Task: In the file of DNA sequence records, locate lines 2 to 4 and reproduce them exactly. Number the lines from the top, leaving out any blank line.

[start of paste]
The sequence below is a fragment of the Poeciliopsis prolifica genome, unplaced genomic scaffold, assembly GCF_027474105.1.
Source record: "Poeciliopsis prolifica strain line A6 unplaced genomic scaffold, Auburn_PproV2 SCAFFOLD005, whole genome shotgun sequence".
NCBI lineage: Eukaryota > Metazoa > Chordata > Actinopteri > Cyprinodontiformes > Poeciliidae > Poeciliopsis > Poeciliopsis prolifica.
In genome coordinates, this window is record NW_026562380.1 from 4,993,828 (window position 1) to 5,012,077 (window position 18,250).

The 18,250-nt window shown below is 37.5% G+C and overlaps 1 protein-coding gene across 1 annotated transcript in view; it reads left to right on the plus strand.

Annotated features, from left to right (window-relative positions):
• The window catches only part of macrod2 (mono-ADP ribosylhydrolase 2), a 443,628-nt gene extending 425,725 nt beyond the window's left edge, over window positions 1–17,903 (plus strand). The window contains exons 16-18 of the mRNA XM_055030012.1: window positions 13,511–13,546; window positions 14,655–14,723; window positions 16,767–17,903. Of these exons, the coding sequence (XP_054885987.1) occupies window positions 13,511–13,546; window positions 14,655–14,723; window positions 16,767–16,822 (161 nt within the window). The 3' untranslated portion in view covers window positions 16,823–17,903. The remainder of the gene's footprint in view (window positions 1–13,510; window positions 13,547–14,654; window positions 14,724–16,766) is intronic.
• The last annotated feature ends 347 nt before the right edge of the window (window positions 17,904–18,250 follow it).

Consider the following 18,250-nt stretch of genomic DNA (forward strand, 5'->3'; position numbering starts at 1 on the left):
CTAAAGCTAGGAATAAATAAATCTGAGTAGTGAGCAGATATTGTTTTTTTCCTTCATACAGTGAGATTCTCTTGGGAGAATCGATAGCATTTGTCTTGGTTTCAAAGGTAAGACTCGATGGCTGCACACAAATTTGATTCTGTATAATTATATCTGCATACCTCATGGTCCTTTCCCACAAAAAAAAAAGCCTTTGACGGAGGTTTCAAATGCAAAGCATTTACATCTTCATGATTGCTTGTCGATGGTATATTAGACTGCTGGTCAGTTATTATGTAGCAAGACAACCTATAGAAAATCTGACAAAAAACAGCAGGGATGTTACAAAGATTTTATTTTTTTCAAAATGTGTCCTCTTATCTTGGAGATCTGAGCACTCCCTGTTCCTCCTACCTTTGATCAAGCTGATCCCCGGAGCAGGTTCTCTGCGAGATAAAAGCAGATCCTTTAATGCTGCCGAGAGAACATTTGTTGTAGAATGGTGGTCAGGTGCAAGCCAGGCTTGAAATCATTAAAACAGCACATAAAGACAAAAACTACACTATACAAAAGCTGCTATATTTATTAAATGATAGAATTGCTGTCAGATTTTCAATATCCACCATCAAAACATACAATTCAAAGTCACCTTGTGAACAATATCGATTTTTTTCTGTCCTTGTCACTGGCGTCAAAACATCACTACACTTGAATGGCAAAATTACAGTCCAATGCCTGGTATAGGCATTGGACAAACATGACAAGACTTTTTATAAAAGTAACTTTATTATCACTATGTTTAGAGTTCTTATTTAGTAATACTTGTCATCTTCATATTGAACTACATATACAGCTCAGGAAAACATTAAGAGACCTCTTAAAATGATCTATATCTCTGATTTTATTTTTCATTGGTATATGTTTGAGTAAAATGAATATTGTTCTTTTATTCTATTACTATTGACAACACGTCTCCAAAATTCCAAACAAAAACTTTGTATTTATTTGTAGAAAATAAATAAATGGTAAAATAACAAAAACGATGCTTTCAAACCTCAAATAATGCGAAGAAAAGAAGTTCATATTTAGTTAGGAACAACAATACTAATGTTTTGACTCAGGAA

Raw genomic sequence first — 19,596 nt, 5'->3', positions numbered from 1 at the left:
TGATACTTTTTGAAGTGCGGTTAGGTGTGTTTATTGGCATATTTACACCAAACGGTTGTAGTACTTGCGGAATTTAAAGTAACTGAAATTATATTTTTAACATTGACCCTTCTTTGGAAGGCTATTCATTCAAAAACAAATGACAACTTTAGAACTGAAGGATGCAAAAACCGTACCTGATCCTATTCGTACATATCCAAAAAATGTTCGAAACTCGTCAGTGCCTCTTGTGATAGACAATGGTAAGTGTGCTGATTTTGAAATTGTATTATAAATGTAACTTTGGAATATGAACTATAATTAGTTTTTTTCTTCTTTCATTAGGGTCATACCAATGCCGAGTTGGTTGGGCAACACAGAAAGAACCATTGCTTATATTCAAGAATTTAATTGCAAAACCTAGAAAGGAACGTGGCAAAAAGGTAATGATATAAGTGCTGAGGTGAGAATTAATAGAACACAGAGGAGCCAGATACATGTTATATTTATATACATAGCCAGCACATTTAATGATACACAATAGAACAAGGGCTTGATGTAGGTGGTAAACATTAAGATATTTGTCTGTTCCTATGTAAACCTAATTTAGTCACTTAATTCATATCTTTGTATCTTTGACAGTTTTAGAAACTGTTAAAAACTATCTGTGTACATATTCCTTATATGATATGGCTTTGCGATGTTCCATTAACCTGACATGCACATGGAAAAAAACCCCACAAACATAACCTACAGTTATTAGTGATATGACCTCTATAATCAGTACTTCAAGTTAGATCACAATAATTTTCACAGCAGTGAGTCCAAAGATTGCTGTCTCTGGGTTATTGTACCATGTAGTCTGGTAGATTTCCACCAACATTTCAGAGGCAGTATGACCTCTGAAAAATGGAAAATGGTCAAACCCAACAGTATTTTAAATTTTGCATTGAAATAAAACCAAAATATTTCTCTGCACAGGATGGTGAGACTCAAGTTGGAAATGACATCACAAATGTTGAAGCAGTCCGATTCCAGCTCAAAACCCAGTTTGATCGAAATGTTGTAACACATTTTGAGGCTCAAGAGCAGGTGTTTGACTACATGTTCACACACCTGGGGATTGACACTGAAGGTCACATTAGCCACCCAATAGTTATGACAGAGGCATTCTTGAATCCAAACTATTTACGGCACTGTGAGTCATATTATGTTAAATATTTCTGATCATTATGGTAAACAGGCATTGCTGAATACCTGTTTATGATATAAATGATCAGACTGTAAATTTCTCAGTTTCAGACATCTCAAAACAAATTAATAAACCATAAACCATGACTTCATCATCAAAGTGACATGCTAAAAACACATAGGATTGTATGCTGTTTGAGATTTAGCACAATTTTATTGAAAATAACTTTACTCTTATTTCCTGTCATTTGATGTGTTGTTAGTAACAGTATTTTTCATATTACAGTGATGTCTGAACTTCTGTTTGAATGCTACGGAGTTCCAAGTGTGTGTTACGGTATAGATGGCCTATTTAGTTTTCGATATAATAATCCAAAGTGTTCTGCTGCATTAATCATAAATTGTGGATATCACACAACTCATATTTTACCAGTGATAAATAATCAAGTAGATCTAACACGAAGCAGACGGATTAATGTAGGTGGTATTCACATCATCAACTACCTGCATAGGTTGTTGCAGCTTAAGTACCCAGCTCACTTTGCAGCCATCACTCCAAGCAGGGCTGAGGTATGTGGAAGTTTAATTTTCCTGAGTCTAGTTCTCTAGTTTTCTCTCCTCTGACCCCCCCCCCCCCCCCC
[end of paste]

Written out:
Source record: "Poeciliopsis prolifica strain line A6 unplaced genomic scaffold, Auburn_PproV2 SCAFFOLD005, whole genome shotgun sequence".
NCBI lineage: Eukaryota > Metazoa > Chordata > Actinopteri > Cyprinodontiformes > Poeciliidae > Poeciliopsis > Poeciliopsis prolifica.
In genome coordinates, this window is record NW_026562380.1 from 4,993,828 (window position 1) to 5,012,077 (window position 18,250).